Book Beginnings is a weekly meme hosted by Rose City Reader. Share the first sentence (or so) of the book you are reading, along with your initial thoughts about the sentence, impressions of the book, or anything else the opener inspires.
Pronouns are suddenly sexy. They're in the air, on the news, all over social media, generating discussion pro and con. Or at least one pronoun is: the third-person singular gender-neutral pronoun. Yes, the pronoun without sex is suddenly sexy.
I think it was when I read this intriguing blurb from the publisher that I decided to look at this book:
The book, based on forty years of empirical research by renowned linguist Dennis Baron, tells a history that delves not only into our current environment but also into past attempts to come up with gender-neutral and nonbinary pronouns -- from generic he to singular they to coined words like ze and hir and hizzer.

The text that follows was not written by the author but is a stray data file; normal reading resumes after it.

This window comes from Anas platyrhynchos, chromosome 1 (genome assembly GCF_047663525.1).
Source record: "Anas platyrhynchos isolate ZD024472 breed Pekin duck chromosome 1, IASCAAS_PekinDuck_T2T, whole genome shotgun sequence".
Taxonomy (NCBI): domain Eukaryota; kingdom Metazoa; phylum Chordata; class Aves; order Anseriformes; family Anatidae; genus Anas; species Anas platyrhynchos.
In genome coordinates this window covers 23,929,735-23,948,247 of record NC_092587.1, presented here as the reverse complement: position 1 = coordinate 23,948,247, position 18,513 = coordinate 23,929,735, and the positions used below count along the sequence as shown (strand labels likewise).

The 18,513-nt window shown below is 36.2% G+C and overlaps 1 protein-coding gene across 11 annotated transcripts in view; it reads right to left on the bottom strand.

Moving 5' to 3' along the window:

Ze? Hizzer? A must read! And I don't think this book will disappoint, because when leafing through it, I discovered the last chapter is called "A Chronology of Gender-Neutral and Nonbinary Pronouns" and it is 60 pages long! The first 1-2/3 pages are text, but the rest is dated short paragraphs with lists of gender-neutral pronouns, starting in 1770.